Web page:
(National Sentinel) Downsizing: It was Bill Clinton who, back when the Democratic Party still retained a modicum of sanity, promised upon his election to his first term in 1992 that “the era of big government is over.”

It wasn’t, really, but by historical measures, Clinton and what became the Republican-controlled Congress did implement reforms that cut government expenditures at a time when the economy was exploding due to the dot-com expansion.

The combo resulted in the first federal government surpluses in the modern era.

But generally speaking, the federal bureaucracy has only grown since then.

It grew mightily under George W. Bush (the Department of Homeland Security being just one of his expansions). It grew even more under his successor, Barack Obama (when he took over one-sixth of the U.S. economy with Obamacare).

During his 2016 campaign, Donald Trump promised to “drain the swamp” and pare back the bloated, inefficient, costly, archaic federal bureaucracy.

It sounded good, and of course, his supporters wanted it to be true.

But would it be?

The answer can now be revealed: A resounding yes.

As reported by the Washington Examiner, POTUS Trump is taking the lead himself in reforming government in a way it hasn’t been reformed in decades:

President Trump is taking charge of his administration’s effort to reform the federal government and workforce, the biggest demonstration yet that Washington is under new management.

Aides describe the president as personally invested in the 32-point plan to shake the bureaucracy out of a 1950s model based on secretarial pools.

“So much of the ability to drive change requires a fresh perspective,” said Margaret Weichert, an author of the recently announced reform blueprint and deputy director for management at the Office of Management and Budget.

“It’s frequently why I, as a management consultant, was brought into an organization to consult on issues like this because fresh eyes and people who don’t have a stake in the status quo very often can see things differently than the people who are of that organization or institution. And that was a major theme in the last election, that people were effectively hiring a businessman to try to change business as usual in Washington,” she said in an interview.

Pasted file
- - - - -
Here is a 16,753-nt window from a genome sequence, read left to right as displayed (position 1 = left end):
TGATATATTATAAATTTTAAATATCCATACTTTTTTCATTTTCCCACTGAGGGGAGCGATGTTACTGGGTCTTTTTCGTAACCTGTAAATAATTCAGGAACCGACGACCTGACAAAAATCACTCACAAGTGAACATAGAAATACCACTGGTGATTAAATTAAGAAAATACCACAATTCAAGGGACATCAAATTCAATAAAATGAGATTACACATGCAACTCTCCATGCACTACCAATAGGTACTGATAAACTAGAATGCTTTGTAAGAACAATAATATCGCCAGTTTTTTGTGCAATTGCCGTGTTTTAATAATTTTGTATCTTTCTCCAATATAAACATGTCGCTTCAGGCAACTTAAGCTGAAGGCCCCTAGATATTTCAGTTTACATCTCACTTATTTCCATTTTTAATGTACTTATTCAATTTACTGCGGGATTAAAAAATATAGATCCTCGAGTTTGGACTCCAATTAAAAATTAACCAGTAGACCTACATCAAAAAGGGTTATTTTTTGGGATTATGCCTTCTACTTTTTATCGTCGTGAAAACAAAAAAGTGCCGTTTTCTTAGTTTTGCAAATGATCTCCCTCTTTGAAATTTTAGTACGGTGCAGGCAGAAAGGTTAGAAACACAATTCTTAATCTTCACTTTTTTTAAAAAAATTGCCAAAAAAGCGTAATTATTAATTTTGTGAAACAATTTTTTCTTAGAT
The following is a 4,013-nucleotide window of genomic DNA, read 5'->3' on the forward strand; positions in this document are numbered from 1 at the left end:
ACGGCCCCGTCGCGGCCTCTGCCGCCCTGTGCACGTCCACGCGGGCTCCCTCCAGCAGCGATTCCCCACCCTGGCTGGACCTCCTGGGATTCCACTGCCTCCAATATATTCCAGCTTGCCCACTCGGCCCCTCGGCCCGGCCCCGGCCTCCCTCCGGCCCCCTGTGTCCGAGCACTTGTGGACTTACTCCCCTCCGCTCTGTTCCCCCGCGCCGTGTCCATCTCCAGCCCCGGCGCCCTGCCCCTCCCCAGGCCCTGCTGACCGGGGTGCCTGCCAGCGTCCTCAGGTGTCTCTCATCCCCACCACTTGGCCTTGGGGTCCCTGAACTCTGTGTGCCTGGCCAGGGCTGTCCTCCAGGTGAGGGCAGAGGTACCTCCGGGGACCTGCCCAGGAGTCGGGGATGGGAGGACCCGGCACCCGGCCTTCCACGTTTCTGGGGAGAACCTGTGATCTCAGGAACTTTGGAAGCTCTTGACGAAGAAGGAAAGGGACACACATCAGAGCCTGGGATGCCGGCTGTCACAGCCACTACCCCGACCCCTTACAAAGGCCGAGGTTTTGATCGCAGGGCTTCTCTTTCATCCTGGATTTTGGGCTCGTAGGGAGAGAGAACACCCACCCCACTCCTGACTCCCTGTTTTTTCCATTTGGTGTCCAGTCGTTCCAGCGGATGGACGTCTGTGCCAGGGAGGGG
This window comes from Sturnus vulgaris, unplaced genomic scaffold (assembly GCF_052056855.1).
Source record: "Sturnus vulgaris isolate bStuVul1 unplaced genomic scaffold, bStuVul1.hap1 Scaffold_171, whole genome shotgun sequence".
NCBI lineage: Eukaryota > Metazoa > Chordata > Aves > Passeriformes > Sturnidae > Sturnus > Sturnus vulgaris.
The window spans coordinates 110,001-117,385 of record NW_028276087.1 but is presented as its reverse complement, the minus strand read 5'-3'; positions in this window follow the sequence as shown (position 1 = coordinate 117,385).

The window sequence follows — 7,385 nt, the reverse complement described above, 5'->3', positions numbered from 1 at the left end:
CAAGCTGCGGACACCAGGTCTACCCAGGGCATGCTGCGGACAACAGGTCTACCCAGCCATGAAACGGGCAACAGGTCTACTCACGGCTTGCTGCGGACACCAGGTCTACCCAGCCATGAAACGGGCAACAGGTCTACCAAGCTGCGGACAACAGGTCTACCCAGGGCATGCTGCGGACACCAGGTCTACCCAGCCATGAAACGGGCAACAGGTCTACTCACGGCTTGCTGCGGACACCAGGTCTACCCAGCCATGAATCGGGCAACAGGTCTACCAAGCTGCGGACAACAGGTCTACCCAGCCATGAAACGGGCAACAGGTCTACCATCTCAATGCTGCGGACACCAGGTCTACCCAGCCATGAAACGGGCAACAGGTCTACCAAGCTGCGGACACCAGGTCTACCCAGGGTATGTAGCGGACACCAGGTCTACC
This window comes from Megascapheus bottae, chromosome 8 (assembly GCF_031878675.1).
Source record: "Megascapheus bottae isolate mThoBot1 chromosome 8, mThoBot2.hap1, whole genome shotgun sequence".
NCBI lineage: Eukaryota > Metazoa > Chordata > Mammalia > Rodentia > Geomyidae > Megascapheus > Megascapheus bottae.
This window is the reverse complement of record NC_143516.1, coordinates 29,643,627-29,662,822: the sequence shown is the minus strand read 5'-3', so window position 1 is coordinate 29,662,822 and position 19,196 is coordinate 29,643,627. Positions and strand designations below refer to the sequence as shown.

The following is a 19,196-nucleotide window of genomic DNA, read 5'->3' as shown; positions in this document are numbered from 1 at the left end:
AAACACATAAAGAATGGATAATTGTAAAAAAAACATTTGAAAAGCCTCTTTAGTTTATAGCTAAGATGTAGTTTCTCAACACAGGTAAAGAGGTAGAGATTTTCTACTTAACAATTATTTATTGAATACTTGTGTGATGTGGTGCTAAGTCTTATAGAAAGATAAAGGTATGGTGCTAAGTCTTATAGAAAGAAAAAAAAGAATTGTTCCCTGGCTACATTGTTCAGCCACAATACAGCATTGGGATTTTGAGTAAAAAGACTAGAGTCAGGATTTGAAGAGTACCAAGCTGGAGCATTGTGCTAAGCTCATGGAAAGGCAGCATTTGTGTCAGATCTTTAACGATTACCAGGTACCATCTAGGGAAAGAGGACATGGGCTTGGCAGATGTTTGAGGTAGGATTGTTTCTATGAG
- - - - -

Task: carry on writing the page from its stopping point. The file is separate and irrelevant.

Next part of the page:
Here’s the blueprint:

Combining Education and Labor departments is aimed at boosting trained workers.

Of course, there will be a lot of opposition to this ambitious plan from the usual suspects: Federal bureaucrats; lawmakers; federal employee unions.

But the president is expected to approach this like he approached massive business projects and initiatives, the Washington Examiner notes, “setting the overall goals and then promoting them.”

“Very often good ideas literally die in committee because if you have a single proposal the people who are invested in the status quo start picking at it, and picking at it and picking at it and then what’s left isn’t even worth pursuing,” Weichert told the news site.

Trump and his administration aren’t going to let the process kill the project.

“We are serious about top-down change. It cannot all happen at once, it can’t certainly happen by fiat, but when you look at where we are at in 2018 two decades into the 21st century and you pair that with a bureaucratic infrastructure that was very well aligned to the needs of the post-World War II era, it’s so clear there’s a mismatch,” noted Weichert.

“If now isn’t the time to get traction on this, I don’t know when is. We have to get serious about making change happen.”

Legislation has already been introduced. It will “revamp the federal workforce, reform IT and add automation, and combine the Education and Labor departments so that schools can focus more on filling the nation’s skills gap like some European school systems do,” the Washington Examiner said.

POTUS Trump promises; POTUS Trump delivers.

When he pulls this off, how can he not go down as one of the greatest presidents in our history?

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